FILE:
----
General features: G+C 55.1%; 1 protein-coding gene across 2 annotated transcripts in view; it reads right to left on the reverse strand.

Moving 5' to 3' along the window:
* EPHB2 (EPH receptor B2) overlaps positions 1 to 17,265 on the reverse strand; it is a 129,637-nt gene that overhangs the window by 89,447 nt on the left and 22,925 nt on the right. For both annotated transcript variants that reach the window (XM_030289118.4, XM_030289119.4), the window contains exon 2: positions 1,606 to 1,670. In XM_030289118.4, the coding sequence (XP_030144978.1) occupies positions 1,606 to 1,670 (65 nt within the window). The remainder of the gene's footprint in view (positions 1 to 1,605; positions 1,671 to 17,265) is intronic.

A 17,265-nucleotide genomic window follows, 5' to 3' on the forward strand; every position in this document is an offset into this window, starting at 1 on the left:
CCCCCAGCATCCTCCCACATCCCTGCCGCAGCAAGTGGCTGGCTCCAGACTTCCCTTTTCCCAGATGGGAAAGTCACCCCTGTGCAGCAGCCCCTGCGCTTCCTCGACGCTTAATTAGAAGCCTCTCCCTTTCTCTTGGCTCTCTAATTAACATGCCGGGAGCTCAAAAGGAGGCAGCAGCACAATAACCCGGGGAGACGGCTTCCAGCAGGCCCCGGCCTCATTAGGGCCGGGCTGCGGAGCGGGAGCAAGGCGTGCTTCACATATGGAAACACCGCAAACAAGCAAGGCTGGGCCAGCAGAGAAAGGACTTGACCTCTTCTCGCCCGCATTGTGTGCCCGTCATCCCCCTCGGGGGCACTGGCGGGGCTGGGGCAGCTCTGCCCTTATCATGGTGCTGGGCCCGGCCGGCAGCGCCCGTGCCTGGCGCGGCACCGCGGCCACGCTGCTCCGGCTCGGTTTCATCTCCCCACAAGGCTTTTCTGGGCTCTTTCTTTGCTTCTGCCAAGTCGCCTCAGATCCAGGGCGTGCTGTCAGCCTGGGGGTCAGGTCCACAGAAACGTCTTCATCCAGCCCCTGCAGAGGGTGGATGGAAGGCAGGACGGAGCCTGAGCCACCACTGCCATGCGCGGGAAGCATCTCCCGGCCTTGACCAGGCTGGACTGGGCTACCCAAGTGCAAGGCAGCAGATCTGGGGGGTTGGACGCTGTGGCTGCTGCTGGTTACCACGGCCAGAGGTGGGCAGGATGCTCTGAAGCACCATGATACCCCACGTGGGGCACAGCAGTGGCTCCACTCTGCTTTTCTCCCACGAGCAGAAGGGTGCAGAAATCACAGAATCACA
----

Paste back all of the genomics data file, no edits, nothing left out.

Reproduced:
General features: G+C 55.1%; 1 protein-coding gene across 2 annotated transcripts in view; it reads right to left on the reverse strand.

Moving 5' to 3' along the window:
* EPHB2 (EPH receptor B2) overlaps positions 1 to 17,265 on the reverse strand; it is a 129,637-nt gene that overhangs the window by 89,447 nt on the left and 22,925 nt on the right. For both annotated transcript variants that reach the window (XM_030289118.4, XM_030289119.4), the window contains exon 2: positions 1,606 to 1,670. In XM_030289118.4, the coding sequence (XP_030144978.1) occupies positions 1,606 to 1,670 (65 nt within the window). The remainder of the gene's footprint in view (positions 1 to 1,605; positions 1,671 to 17,265) is intronic.

A 17,265-nucleotide genomic window follows, 5' to 3' on the forward strand; every position in this document is an offset into this window, starting at 1 on the left:
CCCCCAGCATCCTCCCACATCCCTGCCGCAGCAAGTGGCTGGCTCCAGACTTCCCTTTTCCCAGATGGGAAAGTCACCCCTGTGCAGCAGCCCCTGCGCTTCCTCGACGCTTAATTAGAAGCCTCTCCCTTTCTCTTGGCTCTCTAATTAACATGCCGGGAGCTCAAAAGGAGGCAGCAGCACAATAACCCGGGGAGACGGCTTCCAGCAGGCCCCGGCCTCATTAGGGCCGGGCTGCGGAGCGGGAGCAAGGCGTGCTTCACATATGGAAACACCGCAAACAAGCAAGGCTGGGCCAGCAGAGAAAGGACTTGACCTCTTCTCGCCCGCATTGTGTGCCCGTCATCCCCCTCGGGGGCACTGGCGGGGCTGGGGCAGCTCTGCCCTTATCATGGTGCTGGGCCCGGCCGGCAGCGCCCGTGCCTGGCGCGGCACCGCGGCCACGCTGCTCCGGCTCGGTTTCATCTCCCCACAAGGCTTTTCTGGGCTCTTTCTTTGCTTCTGCCAAGTCGCCTCAGATCCAGGGCGTGCTGTCAGCCTGGGGGTCAGGTCCACAGAAACGTCTTCATCCAGCCCCTGCAGAGGGTGGATGGAAGGCAGGACGGAGCCTGAGCCACCACTGCCATGCGCGGGAAGCATCTCCCGGCCTTGACCAGGCTGGACTGGGCTACCCAAGTGCAAGGCAGCAGATCTGGGGGGTTGGACGCTGTGGCTGCTGCTGGTTACCACGGCCAGAGGTGGGCAGGATGCTCTGAAGCACCATGATACCCCACGTGGGGCACAGCAGTGGCTCCACTCTGCTTTTCTCCCACGAGCAGAAGGGTGCAGAAATCACAGAATCACA